The robots are taking over--and that's not necessarily a bad thing.
Orders of robotic machinery have increase by 37 percent year-over-year, according to the Association for Advancing Automation (A3). The reason: There just aren't enough workers to fill jobs. "With labor shortages throughout manufacturing, logistics, and virtually every industry, companies of all sizes are increasingly turning to robotics and automation to stay productive and competitive," Jeff Burnstein, president of A3, said in a press release. The trade association has seen a particular increase in automation in the automotive, agricultural, construction, electronics, food processing, and warehousing industries.
Automation can help small- and medium-sized businesses cope with labor shortages, especially when robotics help to streamline otherwise inefficient tasks. Research even shows that automation can have a positive impact on work environments. The journal Technology and Society found that automation and artificial intelligence can improve worker productivity and decrease stress, for instance.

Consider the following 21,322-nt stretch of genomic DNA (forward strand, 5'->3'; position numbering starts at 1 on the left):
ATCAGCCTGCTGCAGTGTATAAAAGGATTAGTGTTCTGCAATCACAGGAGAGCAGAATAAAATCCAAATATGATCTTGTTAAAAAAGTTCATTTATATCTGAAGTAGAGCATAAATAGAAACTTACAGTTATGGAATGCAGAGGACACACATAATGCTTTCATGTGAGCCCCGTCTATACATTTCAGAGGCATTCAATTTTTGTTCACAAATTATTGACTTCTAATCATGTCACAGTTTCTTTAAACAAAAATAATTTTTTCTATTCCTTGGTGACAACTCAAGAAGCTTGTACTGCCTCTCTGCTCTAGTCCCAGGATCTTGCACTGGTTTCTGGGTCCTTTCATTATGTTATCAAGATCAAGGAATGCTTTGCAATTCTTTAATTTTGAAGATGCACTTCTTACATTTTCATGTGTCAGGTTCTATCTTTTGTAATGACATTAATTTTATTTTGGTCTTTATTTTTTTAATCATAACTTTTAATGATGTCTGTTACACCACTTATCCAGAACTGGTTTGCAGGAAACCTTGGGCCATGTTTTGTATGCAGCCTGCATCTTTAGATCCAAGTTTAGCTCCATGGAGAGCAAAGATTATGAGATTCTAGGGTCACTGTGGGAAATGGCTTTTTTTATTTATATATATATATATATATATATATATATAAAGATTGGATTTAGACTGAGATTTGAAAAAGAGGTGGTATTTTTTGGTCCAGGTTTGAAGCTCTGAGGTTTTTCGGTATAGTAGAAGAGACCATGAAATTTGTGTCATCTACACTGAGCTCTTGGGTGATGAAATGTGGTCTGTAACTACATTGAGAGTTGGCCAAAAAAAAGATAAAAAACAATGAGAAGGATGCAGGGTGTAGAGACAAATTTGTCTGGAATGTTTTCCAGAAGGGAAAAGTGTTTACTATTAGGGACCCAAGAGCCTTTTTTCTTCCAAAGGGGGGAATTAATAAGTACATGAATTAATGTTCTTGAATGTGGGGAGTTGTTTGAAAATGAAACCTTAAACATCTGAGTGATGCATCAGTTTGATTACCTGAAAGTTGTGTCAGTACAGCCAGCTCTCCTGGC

However, the negative consequences are something to note. In that same study, which was conducted by graduate researchers at Georgia Institute of Technology and Georgia State University, the authors found that increased automation can reduce worker satisfaction and have a negative impact on worker health. The negative impact of automation and A.I. on health and satisfaction may be due to increased surveillance and a reduced sense of meaning at work.
Increased use of automation can help businesses cope with worker shortages, but to prevent them from alienating existing employees, leaders should consider all their pros and cons, the researchers say. When used to complement workload demands (taking on more menial tasks or streamlining more arduous tasks, like hiring), A.I. and robotics can be a solid solution.